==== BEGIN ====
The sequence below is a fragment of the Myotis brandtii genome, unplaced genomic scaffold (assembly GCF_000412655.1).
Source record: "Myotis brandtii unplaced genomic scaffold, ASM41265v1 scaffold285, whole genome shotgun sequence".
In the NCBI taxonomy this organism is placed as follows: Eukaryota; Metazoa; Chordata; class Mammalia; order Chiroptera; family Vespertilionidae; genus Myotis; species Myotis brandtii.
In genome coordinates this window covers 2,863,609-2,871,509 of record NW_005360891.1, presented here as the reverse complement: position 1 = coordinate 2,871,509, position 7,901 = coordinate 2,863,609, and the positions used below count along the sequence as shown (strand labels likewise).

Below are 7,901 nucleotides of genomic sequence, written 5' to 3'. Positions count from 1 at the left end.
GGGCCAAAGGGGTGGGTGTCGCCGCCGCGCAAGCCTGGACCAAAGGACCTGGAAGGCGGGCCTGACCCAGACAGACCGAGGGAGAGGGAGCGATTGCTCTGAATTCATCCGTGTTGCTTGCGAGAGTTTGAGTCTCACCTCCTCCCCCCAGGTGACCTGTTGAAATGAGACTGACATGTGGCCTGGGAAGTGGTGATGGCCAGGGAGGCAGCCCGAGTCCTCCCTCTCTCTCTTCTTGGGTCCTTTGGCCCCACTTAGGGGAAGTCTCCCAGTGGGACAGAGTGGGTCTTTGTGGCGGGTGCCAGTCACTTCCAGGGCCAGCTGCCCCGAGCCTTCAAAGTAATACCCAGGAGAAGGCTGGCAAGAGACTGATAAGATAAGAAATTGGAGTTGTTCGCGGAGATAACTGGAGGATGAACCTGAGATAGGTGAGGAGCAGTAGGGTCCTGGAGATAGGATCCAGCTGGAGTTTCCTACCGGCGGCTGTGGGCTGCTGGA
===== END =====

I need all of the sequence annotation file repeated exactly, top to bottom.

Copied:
The sequence below is a fragment of the Myotis brandtii genome, unplaced genomic scaffold (assembly GCF_000412655.1).
Source record: "Myotis brandtii unplaced genomic scaffold, ASM41265v1 scaffold285, whole genome shotgun sequence".
In the NCBI taxonomy this organism is placed as follows: Eukaryota; Metazoa; Chordata; class Mammalia; order Chiroptera; family Vespertilionidae; genus Myotis; species Myotis brandtii.
In genome coordinates this window covers 2,863,609-2,871,509 of record NW_005360891.1, presented here as the reverse complement: position 1 = coordinate 2,871,509, position 7,901 = coordinate 2,863,609, and the positions used below count along the sequence as shown (strand labels likewise).

Below are 7,901 nucleotides of genomic sequence, written 5' to 3'. Positions count from 1 at the left end.
GGGCCAAAGGGGTGGGTGTCGCCGCCGCGCAAGCCTGGACCAAAGGACCTGGAAGGCGGGCCTGACCCAGACAGACCGAGGGAGAGGGAGCGATTGCTCTGAATTCATCCGTGTTGCTTGCGAGAGTTTGAGTCTCACCTCCTCCCCCCAGGTGACCTGTTGAAATGAGACTGACATGTGGCCTGGGAAGTGGTGATGGCCAGGGAGGCAGCCCGAGTCCTCCCTCTCTCTCTTCTTGGGTCCTTTGGCCCCACTTAGGGGAAGTCTCCCAGTGGGACAGAGTGGGTCTTTGTGGCGGGTGCCAGTCACTTCCAGGGCCAGCTGCCCCGAGCCTTCAAAGTAATACCCAGGAGAAGGCTGGCAAGAGACTGATAAGATAAGAAATTGGAGTTGTTCGCGGAGATAACTGGAGGATGAACCTGAGATAGGTGAGGAGCAGTAGGGTCCTGGAGATAGGATCCAGCTGGAGTTTCCTACCGGCGGCTGTGGGCTGCTGGA